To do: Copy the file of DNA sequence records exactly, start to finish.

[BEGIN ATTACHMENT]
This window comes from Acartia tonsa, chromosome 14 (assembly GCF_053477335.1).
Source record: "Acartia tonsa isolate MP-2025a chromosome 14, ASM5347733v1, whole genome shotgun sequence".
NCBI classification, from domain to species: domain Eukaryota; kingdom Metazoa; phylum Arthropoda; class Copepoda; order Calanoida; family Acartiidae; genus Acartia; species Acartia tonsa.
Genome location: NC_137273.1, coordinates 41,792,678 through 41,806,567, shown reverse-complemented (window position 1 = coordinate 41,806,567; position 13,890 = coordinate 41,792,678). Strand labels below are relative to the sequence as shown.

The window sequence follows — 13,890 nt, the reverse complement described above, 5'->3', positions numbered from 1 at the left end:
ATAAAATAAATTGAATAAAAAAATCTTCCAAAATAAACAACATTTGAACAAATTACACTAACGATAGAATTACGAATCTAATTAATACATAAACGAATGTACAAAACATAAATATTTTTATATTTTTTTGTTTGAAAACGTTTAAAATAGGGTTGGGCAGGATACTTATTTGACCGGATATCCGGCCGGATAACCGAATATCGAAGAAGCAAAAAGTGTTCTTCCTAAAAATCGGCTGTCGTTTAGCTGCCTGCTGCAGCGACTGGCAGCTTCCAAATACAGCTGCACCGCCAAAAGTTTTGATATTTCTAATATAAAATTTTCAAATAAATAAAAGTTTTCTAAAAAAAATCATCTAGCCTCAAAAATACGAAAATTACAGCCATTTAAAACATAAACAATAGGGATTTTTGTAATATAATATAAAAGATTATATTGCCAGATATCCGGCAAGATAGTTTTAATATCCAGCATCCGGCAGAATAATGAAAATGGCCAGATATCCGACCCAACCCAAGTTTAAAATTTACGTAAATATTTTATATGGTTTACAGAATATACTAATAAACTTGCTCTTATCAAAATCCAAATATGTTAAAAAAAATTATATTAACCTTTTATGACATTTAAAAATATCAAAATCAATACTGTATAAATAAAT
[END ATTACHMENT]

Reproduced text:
This window comes from Acartia tonsa, chromosome 14 (assembly GCF_053477335.1).
Source record: "Acartia tonsa isolate MP-2025a chromosome 14, ASM5347733v1, whole genome shotgun sequence".
NCBI classification, from domain to species: domain Eukaryota; kingdom Metazoa; phylum Arthropoda; class Copepoda; order Calanoida; family Acartiidae; genus Acartia; species Acartia tonsa.
Genome location: NC_137273.1, coordinates 41,792,678 through 41,806,567, shown reverse-complemented (window position 1 = coordinate 41,806,567; position 13,890 = coordinate 41,792,678). Strand labels below are relative to the sequence as shown.

The window sequence follows — 13,890 nt, the reverse complement described above, 5'->3', positions numbered from 1 at the left end:
ATAAAATAAATTGAATAAAAAAATCTTCCAAAATAAACAACATTTGAACAAATTACACTAACGATAGAATTACGAATCTAATTAATACATAAACGAATGTACAAAACATAAATATTTTTATATTTTTTTGTTTGAAAACGTTTAAAATAGGGTTGGGCAGGATACTTATTTGACCGGATATCCGGCCGGATAACCGAATATCGAAGAAGCAAAAAGTGTTCTTCCTAAAAATCGGCTGTCGTTTAGCTGCCTGCTGCAGCGACTGGCAGCTTCCAAATACAGCTGCACCGCCAAAAGTTTTGATATTTCTAATATAAAATTTTCAAATAAATAAAAGTTTTCTAAAAAAAATCATCTAGCCTCAAAAATACGAAAATTACAGCCATTTAAAACATAAACAATAGGGATTTTTGTAATATAATATAAAAGATTATATTGCCAGATATCCGGCAAGATAGTTTTAATATCCAGCATCCGGCAGAATAATGAAAATGGCCAGATATCCGACCCAACCCAAGTTTAAAATTTACGTAAATATTTTATATGGTTTACAGAATATACTAATAAACTTGCTCTTATCAAAATCCAAATATGTTAAAAAAAATTATATTAACCTTTTATGACATTTAAAAATATCAAAATCAATACTGTATAAATAAAT